UN Secretary-General Antonio Guterres and French President Emmanuel Macron will co-host a videoconference today aimed at coordinating international aid efforts for Lebanon, which has been devastated by an ongoing economic crisis and the deadly Beirut port explosion in August.
Macron has already visited Beirut twice in the wake of the blast, which injured more than 6,000 people and left almost 200 dead. However, international efforts to coordinate aid with Lebanese leadership have been severely hindered by crisis in the national government: the cabinet resigned soon after the explosion, which many citizens believe occurred as a result of pervasive official corruption.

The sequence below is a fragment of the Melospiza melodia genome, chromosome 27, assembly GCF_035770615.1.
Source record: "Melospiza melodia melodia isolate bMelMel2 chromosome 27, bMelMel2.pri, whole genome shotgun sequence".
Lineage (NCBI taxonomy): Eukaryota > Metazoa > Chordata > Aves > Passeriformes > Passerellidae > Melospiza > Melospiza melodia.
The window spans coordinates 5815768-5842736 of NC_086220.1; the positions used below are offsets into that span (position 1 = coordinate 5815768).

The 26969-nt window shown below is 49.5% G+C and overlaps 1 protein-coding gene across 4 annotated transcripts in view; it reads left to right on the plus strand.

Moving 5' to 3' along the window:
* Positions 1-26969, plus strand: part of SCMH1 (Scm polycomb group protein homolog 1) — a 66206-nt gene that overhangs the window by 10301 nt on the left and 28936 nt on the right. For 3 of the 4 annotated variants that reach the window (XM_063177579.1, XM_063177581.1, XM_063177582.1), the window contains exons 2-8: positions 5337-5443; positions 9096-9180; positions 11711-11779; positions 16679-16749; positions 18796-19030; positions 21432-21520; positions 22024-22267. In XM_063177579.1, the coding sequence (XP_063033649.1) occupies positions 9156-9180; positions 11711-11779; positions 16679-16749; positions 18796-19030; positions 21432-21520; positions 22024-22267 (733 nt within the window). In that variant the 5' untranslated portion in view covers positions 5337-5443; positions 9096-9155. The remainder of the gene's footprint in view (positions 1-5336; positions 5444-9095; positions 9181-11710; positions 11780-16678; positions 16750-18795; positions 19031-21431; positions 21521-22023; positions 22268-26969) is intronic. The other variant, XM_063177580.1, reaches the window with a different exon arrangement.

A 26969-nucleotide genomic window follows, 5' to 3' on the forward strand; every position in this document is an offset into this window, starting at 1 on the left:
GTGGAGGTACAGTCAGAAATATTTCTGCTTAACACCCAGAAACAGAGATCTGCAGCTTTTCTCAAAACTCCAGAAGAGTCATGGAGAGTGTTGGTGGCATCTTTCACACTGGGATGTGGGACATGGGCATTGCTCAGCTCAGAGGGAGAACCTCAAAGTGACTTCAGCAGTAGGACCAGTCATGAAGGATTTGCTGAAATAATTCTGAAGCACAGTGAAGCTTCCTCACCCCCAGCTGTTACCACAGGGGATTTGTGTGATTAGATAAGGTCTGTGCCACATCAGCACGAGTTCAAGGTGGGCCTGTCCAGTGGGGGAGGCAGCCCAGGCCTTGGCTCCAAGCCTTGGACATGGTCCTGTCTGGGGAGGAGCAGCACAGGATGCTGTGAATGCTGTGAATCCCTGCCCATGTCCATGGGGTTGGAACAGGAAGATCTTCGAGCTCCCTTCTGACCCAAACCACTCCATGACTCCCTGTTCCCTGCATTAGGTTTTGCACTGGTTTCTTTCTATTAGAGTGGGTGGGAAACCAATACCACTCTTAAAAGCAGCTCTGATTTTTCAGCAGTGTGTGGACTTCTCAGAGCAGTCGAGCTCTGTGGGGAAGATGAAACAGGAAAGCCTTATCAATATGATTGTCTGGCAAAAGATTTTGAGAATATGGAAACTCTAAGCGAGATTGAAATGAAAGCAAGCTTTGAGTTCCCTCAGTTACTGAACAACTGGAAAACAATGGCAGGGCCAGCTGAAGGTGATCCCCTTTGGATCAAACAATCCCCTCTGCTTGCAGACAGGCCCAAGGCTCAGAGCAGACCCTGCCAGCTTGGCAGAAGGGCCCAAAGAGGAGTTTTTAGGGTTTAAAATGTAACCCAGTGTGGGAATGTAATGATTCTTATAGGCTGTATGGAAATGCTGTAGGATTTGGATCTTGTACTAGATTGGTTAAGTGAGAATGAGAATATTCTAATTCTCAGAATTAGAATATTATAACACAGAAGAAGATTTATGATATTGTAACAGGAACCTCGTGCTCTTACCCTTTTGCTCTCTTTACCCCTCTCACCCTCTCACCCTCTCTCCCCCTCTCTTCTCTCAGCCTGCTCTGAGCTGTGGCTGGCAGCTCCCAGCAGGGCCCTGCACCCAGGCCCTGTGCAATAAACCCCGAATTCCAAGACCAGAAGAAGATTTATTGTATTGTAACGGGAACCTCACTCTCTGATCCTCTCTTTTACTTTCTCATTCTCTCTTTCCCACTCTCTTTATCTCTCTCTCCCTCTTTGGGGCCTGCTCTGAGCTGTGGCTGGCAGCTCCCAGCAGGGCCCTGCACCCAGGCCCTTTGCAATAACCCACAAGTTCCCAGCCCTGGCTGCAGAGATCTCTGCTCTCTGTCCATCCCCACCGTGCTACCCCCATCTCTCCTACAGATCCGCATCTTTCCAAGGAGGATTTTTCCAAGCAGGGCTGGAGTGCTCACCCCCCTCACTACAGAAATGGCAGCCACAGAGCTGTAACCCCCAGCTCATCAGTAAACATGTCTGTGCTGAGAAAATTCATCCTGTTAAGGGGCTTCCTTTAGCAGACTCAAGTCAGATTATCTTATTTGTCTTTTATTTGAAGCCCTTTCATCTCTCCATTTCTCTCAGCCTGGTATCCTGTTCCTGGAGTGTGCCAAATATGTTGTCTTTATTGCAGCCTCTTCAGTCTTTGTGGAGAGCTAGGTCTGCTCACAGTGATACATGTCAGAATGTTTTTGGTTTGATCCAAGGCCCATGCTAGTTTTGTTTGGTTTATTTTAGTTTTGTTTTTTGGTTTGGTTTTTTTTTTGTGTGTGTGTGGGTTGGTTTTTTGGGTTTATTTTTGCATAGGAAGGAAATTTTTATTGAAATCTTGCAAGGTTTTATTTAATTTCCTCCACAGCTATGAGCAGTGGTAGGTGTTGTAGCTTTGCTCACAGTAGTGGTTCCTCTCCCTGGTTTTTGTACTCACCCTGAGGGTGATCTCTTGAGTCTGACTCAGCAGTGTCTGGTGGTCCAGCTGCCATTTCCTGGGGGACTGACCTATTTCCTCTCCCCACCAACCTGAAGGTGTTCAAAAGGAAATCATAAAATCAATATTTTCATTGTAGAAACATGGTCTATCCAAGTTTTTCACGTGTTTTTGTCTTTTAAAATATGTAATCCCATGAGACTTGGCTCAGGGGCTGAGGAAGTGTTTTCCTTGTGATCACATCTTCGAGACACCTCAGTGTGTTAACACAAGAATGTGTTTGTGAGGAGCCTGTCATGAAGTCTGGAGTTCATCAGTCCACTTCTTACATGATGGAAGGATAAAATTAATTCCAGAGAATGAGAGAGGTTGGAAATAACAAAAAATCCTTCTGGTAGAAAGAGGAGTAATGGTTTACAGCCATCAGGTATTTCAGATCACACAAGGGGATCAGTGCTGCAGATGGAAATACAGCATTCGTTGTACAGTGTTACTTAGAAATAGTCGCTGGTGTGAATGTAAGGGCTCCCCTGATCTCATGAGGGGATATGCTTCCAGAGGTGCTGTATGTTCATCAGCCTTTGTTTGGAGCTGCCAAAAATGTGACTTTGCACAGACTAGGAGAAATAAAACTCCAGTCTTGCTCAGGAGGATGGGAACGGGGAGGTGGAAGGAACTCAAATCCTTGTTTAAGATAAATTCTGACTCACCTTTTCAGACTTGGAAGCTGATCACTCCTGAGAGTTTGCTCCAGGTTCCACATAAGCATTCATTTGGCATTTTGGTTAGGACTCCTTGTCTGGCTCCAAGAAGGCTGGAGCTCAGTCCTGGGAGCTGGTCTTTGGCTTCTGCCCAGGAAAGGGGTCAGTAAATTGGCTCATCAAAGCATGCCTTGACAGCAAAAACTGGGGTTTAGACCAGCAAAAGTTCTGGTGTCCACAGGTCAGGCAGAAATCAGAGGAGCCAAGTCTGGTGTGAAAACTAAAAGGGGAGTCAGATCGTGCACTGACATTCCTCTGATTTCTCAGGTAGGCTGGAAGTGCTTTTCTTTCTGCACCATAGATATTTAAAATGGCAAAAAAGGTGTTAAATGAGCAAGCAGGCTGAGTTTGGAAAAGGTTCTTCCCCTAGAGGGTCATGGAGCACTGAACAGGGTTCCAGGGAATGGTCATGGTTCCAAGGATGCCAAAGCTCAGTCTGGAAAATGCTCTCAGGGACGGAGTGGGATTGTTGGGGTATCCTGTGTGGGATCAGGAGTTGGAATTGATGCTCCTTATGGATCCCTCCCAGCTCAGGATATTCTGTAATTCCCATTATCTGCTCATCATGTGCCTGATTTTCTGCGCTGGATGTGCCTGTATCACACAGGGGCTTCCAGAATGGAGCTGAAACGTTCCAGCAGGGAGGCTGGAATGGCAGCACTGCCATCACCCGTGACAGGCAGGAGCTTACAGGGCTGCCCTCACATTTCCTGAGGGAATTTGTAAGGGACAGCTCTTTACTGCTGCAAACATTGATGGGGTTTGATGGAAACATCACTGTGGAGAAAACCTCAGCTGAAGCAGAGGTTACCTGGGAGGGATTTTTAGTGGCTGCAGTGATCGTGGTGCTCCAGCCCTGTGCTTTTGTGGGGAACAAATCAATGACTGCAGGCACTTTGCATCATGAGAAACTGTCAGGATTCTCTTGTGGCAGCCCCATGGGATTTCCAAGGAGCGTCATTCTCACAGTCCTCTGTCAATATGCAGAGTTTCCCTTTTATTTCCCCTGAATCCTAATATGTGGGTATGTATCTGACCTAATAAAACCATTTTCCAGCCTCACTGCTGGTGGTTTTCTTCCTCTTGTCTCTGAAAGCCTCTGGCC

Lebanon’s soaring inflation rates and ongoing financial instability mean that any efforts to organise relief in conjunction with its government will likely continue to encounter setbacks. Foreign donors seeking to contribute financial aid requested an audit of Lebanon’s central bank, but restructuring consultancy Alvarez and Marshal withdrew from the audit last week due to a lack of necessary information.
Instead, donors like France may be forced to distribute emergency funds directly to Lebanese nongovernmental organisations rather than coordinating efforts with Beirut, leaving the nascent incoming government with minimal control as the nation seeks to rebuild its economy and infrastructure.
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Fina analyses global economic and political events for the Current Developments Team with a research focus on East Asia. She contributes regularly to the Daily Brief as an analyst and editor.